How does the Linux OS organisation earn money if they give the OS free to all?

Answer #1

Im not actualy too shure but it could be something to do with linux support

Answer #2

There are several Linux OS organisations. Some people donate money, but most of the time they don’t need a lot of money. Because most of the programmers do Linux in their spare time. And some IT-companies and Universities who need the Linux OS the give them servers to upload their programs and sometimes people who work on some of the components on company time. For example the people from Oracle, Novell, RedHat, IBM and Google have been contributing to the Open Office project on company time.

In exchange they can insert interface points that connect the software to their own company software. For example an interface that can make serial letters out of an address database. Or an interface to convert, insert and extract data between a database and a spread sheet. That will boost their own sales.

Answer #3

Most of the development for the Linux kernel, and its various distro’s is all done voluntarily, by people who enjoy that kind of work.

Answer #4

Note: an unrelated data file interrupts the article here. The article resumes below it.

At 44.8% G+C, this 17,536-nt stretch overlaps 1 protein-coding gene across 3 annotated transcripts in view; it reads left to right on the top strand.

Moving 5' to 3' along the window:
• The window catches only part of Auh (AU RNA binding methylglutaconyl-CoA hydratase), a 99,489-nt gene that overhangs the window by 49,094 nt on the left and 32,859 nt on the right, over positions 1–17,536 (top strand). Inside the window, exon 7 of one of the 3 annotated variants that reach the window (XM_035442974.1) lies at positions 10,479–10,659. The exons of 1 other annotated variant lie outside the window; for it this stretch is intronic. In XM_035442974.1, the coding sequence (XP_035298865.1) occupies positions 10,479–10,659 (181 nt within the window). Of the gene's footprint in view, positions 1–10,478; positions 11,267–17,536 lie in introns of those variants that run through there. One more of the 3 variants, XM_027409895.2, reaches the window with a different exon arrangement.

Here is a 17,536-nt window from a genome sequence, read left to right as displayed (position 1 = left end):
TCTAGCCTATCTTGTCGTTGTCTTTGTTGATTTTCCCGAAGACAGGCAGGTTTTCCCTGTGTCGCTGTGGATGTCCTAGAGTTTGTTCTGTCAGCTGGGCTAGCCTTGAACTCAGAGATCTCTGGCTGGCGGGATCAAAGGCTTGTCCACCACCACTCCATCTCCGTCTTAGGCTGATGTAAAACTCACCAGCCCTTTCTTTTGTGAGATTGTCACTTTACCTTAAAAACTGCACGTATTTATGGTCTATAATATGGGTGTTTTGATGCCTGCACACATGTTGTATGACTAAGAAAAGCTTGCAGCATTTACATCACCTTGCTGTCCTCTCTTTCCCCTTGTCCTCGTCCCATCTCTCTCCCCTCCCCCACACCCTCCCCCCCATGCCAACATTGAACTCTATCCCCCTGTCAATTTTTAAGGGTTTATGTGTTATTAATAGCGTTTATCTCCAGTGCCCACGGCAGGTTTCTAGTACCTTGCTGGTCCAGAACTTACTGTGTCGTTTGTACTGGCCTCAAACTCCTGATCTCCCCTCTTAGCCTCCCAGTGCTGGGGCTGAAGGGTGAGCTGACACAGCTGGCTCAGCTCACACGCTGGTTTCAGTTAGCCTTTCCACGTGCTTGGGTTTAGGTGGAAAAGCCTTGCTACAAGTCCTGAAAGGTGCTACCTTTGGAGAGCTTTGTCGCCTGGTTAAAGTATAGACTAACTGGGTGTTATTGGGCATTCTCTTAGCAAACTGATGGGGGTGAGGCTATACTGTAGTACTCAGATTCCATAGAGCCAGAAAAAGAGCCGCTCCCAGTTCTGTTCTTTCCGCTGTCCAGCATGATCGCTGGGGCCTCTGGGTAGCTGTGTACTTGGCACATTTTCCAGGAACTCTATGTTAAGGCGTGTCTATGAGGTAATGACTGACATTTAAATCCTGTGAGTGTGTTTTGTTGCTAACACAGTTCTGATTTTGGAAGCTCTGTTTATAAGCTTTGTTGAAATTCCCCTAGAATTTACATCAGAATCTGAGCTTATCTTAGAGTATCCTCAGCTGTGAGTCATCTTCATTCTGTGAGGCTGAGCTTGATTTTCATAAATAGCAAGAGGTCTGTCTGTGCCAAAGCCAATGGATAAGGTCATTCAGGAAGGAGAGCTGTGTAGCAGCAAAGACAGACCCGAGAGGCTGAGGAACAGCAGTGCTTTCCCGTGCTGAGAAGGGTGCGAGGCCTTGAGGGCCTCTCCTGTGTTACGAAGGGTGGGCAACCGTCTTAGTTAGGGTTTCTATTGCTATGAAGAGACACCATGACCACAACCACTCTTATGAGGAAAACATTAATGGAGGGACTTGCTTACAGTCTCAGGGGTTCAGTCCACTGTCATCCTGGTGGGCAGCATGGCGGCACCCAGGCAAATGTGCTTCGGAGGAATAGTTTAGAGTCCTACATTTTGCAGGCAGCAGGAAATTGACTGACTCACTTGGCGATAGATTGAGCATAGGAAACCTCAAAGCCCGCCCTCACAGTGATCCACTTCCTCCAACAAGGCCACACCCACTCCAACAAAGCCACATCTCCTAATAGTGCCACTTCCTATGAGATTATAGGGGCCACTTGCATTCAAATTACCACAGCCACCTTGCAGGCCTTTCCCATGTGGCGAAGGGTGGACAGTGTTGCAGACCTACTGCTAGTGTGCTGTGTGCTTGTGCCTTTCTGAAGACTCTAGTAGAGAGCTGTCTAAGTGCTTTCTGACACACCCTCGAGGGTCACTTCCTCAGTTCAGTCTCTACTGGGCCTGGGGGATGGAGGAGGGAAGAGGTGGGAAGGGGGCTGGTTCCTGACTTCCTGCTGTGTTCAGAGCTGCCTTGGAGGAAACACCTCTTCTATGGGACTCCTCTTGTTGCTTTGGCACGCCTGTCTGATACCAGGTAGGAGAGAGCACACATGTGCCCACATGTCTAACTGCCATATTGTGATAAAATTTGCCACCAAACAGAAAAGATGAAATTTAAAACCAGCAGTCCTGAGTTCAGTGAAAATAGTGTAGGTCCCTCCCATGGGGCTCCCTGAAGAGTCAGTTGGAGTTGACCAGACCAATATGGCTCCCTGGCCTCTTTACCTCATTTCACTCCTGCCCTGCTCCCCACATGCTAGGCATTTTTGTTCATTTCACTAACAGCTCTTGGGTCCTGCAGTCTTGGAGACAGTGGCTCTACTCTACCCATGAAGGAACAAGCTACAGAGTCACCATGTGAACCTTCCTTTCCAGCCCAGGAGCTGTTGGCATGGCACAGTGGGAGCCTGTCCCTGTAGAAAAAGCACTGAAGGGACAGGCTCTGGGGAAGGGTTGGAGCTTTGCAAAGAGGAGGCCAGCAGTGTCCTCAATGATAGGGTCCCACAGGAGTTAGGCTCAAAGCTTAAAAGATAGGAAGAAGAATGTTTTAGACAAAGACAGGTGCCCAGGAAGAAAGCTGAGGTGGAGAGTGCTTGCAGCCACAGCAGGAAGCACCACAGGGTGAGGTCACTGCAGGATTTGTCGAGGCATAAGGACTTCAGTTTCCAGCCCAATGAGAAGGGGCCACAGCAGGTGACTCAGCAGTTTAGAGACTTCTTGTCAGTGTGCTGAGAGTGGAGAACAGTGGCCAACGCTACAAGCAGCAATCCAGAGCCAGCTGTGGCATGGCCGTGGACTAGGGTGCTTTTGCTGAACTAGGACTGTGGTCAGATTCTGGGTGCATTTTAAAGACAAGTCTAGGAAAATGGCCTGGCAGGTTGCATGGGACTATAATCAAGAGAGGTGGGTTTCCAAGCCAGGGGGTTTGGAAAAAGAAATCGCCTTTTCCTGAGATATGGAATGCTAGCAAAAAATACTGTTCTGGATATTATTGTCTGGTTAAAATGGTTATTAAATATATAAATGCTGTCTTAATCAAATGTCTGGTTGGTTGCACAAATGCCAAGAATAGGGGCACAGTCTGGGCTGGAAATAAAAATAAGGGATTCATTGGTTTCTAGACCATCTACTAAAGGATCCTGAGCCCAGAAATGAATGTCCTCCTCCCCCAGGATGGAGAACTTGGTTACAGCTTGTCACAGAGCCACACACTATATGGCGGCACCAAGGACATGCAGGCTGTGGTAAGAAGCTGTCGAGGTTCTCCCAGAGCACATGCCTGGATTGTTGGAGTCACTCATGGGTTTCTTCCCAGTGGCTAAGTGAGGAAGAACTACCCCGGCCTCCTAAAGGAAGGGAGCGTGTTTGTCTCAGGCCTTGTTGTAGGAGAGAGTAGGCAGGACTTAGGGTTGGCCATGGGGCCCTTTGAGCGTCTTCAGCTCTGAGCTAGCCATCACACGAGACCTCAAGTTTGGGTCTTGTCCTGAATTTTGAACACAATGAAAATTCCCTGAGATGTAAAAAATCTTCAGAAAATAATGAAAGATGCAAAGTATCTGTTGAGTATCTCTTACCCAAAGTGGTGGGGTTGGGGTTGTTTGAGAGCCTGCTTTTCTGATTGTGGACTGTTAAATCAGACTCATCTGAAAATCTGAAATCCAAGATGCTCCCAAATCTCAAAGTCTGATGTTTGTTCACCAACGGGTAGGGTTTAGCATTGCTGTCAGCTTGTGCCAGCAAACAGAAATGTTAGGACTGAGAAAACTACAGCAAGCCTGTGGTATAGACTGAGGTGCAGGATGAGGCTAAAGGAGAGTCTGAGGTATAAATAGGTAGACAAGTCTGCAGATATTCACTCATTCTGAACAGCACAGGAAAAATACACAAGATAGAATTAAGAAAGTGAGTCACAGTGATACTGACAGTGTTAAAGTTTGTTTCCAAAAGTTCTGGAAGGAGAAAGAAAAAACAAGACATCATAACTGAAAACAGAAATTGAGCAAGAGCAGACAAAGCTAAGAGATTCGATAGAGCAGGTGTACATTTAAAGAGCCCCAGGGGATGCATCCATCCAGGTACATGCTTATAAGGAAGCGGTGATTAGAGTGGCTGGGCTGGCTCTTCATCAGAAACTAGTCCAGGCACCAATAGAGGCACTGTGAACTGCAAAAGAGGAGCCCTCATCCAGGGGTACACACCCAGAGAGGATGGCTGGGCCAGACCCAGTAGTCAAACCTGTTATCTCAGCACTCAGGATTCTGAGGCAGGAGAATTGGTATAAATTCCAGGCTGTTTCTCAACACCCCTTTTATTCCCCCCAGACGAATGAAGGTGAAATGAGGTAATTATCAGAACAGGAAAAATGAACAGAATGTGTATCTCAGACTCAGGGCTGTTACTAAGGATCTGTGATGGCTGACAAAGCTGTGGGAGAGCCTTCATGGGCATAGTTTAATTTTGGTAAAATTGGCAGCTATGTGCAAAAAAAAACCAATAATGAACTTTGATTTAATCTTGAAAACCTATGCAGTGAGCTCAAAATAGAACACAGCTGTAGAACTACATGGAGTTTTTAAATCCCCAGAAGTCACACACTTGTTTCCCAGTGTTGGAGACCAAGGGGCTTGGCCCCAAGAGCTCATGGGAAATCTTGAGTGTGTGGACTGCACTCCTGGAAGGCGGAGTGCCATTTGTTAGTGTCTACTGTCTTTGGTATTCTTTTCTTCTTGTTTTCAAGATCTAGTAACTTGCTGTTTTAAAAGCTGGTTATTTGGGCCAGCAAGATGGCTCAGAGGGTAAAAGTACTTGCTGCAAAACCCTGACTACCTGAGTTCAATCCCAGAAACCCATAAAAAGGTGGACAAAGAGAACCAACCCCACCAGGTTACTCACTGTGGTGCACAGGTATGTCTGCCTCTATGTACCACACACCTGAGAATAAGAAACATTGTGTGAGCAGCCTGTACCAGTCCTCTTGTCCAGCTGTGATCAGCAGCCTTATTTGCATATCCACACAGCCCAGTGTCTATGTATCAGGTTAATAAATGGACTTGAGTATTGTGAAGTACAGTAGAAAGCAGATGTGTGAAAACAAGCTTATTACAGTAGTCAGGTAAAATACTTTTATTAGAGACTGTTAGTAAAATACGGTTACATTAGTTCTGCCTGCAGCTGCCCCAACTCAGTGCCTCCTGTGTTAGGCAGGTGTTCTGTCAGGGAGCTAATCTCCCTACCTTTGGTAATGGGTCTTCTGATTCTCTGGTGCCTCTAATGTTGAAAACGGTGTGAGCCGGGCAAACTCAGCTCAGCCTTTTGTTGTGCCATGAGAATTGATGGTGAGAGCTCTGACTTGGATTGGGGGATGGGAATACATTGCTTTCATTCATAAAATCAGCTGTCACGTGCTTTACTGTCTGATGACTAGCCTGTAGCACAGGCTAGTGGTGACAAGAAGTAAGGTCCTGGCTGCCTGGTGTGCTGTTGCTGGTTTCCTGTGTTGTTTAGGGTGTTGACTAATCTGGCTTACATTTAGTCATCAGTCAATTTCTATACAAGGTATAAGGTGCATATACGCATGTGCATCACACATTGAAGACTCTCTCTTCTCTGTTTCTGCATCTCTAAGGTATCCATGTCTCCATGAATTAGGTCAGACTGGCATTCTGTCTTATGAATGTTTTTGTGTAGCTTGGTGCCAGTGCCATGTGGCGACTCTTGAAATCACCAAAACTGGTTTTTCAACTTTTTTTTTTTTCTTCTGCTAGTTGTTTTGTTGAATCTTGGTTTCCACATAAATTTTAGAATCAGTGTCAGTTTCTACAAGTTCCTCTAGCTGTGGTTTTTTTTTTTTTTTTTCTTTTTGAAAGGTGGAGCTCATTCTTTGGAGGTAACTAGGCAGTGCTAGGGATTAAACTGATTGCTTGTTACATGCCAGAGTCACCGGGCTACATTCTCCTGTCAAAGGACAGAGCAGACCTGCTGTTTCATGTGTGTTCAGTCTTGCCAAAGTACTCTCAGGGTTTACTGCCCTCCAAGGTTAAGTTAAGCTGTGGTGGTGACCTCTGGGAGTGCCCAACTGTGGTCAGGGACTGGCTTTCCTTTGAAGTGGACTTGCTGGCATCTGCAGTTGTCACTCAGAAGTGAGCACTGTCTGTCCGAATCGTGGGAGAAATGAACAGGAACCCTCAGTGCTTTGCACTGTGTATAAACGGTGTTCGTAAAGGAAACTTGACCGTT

Linux is not an operating system. Linux is a kernel. The Free Software Foundation supplied most of the userland programs years before Linux existed. The FSF was working on its own kernel called Hurd that the open system community had been waiting years for but never really materialized. The FSF basically had everything we think of as an operating system except a kernel. Early on Mr. Torvalds said that he saw Hurd as the future and his kernel something to use until Hurd was ready but since Hurd development was going so slowly and Linux development so quickly it left Hurd in the dust. There has been tension between the FSF and the Linux community. The FSF suggested respelling Linux as Lignux or LiGnux to emphasize that Gnu software is in it; Likewise Gnu/Linux has been suggested. FSF feels somewhat slighted since they have supplied most of what we think of as an operating system but Linux gets all the publicity and credit. The basic revenue model for Gnu software was to give the software away for free and sell support. Red Hat used to follow this model allowing anyone to download their distribution and to buy support if they wished. Their current licensing model basically folds the support cost into a license. Red Hat’s licenses are not cheap. In fact, a license from Red Hat for “free” Linux is more expensive than a license and support for Sun’s commercial Solaris operating system. While there are lots of free Linux distributions out there an enterprise quality Linux with commercial support is quite expensive.

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